In the past, I was never much of a writer. I liked the idea behind writing a story and creating a book. I tried a few times to write a book, but I always gave
up when I got writer's block. Sometime around 2011 or 2012 I decided I wanted to put together a blog containing my knowledge of software development. Not necessarily
for sharing with the world, but for my own reference. I can't begin to describe how many times I had to re-research a subject because I forgot how
I did it the first time. I wanted to put it into my own blog, then I could just search my blog for the subject I remembered previously doing and blogging about.
After setting up a blog at blogger, I set out to create a list of subjects. I wasn't sure exactly which way my blog was going to go and so I thought that I could
just start typing in my knowledge. That didn't work so good. At first, I was afraid that people would criticize, or possibly find issues with my blog posts (everyone has an
opinion on how to develop software and some of it can be cult-like). After a few dozen posts, the writing became easier and I noticed that most people enjoyed the extra
help. A few people have put in their comments (which I admit have been very constructive). For the most part, my blog was just a back-water blog with little
Then I got wind that my company was in trouble and I might be out of a job. I decided to ramp up my blogging and try to get a sample of my knowledge into my blog
for backing up what was on my resume. After I started working at DealerOn, I was in the habit of blogging once a week on the weekend. This might seem odd, but
writing is easier once you get over the fear of writing. Basically, you just start typing what you're thinking (then you go back and spell-check, grammar check, etc.).
My work projects have turned into my blogging subjects. I do a lot of research and development at work and I like to get my knowledge in my blog to bring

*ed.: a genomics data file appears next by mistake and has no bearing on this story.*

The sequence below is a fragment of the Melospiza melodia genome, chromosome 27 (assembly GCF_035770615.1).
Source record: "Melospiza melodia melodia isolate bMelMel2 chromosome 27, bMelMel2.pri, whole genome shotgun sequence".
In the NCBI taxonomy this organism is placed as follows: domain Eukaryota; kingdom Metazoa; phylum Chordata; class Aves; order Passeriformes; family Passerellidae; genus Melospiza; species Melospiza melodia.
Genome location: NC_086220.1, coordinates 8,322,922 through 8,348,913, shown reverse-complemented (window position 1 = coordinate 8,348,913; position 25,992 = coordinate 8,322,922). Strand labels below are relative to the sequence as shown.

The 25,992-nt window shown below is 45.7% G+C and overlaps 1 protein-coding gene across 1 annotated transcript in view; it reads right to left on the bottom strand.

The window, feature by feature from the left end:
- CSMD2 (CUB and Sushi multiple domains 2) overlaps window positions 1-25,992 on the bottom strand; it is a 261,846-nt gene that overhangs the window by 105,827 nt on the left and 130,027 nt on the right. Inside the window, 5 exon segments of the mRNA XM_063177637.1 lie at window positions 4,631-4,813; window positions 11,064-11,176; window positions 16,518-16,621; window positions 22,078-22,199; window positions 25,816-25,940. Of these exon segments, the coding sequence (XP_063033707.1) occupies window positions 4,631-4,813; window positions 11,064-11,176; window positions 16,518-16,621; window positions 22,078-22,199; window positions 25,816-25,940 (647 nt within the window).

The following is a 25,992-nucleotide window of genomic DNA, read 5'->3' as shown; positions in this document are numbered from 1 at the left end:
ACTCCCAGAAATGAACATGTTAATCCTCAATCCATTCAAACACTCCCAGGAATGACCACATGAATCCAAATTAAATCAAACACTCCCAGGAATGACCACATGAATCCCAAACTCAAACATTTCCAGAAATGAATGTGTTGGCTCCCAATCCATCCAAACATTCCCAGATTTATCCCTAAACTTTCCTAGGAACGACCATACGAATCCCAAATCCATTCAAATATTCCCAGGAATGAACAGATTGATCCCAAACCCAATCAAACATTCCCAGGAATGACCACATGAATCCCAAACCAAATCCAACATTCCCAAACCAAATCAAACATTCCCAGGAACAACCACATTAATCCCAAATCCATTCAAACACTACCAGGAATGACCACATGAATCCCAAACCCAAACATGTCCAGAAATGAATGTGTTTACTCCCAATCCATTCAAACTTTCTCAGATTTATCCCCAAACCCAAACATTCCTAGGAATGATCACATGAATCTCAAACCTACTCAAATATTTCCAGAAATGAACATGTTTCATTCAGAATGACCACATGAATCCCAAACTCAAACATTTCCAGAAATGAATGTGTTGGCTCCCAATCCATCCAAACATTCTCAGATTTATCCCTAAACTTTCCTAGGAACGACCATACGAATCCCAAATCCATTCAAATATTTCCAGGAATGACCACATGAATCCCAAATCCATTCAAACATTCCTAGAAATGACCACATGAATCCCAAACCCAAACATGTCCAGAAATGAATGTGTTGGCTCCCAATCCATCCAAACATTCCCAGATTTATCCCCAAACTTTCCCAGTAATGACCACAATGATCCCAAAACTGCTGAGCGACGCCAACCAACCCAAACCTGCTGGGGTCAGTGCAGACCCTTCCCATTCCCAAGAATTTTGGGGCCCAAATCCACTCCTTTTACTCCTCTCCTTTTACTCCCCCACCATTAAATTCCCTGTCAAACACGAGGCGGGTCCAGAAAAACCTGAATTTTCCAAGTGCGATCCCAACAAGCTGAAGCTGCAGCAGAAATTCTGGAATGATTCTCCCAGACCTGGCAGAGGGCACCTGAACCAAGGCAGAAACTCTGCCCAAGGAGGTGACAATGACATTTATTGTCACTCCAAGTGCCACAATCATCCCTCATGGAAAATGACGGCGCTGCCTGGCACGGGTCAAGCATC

co-workers up to speed. Some of my knowledge goes into our department wiki. Anything that is not proprietary goes into my blog (or both). So lately, the subject has been
about NHibernate and it's an add-on called Fluent. I have a backlog of subjects to blog about. That list never seems to go down. So there's no end in sight.
I've talked to co-workers about blogging and most seem to be stuck in the blogging stage that I started with: No motivation, not sure what to blog about, can't seem
to get it rolling. I've known friends who have been stuck in that cycle for a long time. I guess you just acquire a passion for writing before you can make a
blog take-off. I'm currently on a roll and I can sit down at any time and start typing up a blog post subject with ease. The only thing holding me back from creating a post
every day or every hour is the fact that I don't have the physical time to do it.
Lately my blog has attracted a lot of traffic. I went from a few hundred hits a month to almost 5,000 hits a month (as of July 2014). I'm not big-time, but it motivates me
to know that I'm making an impact. Part of my new traffic is coming from links from DealerOn's careers page. Part of it comes from the University of Maryland, where I've
participated in Career fairs and given tech talks. That "gig" has led me to blogging about how to get a Computer Science career off the ground (since I'm in the unique position
of having a successful career after struggling for a few years out of college).
My NHibernate subject has grown so large that I had to create a mini-wiki on this website so I could find subjects quicker. It has also drawn in a lot of .Net people looking
to implement NHibernate into their projects. I try my best to provide working code. That's where most of my blogging time goes, into a working program that I blog about. I
want to provide the information, but I also want to demonstrate it with an application that can be downloaded and experimented with.
My advice to anybody trying to start a blog: Make sure you have a deep subject that you're passionate about. Setup a blog. Start typing. Get the momentum going.
Once it's going, it'll get easier. If you're in a technical field, or you're in college, especially if you're in college, get a blog going and get some posts detailing your
knowledge of a subject. Blogs are becoming more common and potential employers will be checking your blog. Keep your blog on subject. Get information into your blog. This
on-line information store can become an asset when you start to build your career. If your popularity rises, you might be able to turn your blog into a money maker. It all starts
with your first post.